Date of this Version
Ellis, C.K., R.S. Stahl, P. Nol, W.R. Waters, M.V. Palmer, J.C. Rhyan, K.C. VerCauteren, M.McCollum, M.D. Salman. 2014. A pilot study exploring the use of breath analysis to differentiate healthy cattle from cattle experimentally infected with Mycobacterium bovis. PloS One 9(2): e89280. doi: 10.1371/journal.pone.0089280.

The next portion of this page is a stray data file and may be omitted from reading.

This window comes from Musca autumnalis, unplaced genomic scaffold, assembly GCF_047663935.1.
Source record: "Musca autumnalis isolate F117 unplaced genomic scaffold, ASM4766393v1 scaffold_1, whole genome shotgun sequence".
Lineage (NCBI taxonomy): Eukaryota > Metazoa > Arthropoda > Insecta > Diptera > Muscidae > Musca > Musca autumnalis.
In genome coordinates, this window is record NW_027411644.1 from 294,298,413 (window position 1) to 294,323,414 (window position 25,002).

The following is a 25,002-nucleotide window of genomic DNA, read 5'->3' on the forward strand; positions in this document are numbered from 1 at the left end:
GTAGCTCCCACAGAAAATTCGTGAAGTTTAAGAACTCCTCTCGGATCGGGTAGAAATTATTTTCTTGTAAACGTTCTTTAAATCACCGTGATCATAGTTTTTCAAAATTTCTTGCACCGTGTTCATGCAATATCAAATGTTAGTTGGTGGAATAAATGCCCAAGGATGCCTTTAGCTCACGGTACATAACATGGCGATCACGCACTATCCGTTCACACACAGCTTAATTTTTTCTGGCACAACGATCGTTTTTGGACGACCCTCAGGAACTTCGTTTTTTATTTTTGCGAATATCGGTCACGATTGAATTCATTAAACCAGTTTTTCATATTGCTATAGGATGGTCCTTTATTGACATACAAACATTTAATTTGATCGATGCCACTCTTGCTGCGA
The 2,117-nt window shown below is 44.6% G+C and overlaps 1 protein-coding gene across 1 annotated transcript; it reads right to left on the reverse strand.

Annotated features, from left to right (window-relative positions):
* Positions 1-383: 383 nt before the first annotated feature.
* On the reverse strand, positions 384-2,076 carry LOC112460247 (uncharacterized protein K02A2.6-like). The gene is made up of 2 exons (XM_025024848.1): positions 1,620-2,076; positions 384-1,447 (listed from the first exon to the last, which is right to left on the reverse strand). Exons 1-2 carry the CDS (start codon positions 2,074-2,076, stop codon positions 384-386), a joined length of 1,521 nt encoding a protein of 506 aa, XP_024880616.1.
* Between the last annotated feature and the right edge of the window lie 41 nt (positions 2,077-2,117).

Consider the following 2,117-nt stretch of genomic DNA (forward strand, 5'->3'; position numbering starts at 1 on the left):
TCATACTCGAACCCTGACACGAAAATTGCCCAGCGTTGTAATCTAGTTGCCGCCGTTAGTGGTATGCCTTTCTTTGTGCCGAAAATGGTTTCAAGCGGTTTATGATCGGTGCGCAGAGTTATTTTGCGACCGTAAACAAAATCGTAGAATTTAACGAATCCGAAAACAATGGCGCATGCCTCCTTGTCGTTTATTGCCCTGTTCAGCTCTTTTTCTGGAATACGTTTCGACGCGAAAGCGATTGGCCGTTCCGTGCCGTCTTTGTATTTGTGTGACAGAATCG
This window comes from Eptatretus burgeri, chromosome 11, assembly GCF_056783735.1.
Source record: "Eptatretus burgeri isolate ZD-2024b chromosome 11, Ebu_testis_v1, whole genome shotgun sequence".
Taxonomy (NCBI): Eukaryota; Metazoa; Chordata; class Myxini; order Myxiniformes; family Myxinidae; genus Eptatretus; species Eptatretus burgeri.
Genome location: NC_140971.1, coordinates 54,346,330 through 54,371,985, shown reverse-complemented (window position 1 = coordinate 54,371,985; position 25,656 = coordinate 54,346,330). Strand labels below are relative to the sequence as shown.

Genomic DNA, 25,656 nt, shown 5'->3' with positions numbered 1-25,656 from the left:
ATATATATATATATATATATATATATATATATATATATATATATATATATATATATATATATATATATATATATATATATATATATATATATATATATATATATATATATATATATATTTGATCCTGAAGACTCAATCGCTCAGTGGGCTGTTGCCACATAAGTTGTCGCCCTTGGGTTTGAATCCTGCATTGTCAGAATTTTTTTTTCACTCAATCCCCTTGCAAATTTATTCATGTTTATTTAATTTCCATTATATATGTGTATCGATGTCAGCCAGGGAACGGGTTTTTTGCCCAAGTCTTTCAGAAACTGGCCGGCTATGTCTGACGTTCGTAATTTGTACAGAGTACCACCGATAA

Bovine tuberculosis, caused by Mycobacterium bovis, is a zoonotic disease of international public health importance. Antemortem surveillance is essential for control; however, current surveillance tests are hampered by limitations affecting ease of use or quality of results. There is an emerging interest in human and veterinary medicine in diagnosing disease via identification of volatile organic compounds produced by pathogens and host pathogen interactions. The objective of this pilot study was to explore application of existing human breath collection and analysis methodologies to cattle as a means to identify M. bovis infection through detection of unique volatile organic compouds or changes in the volatile organic compound profiles present in breath. Breath samples from 23 male Holstein calves (7 non-infected and 16 M. bovis-inected) were collected onto commercially available sorbent cartridges using a mask system at 90 days post-inoculation with M. bovis. Samples were analyzed using gas chromatography-mass spectrometry, and chromatographic data were analyzed using standard analytical chemical and metabolomic analyses, principle components analysis, and a linear discriminant algorithm. The findings provide proof of concept that breath-derived volatile organic compound analysis can be used to differentiate between healthy and M. bovis-infected cattle.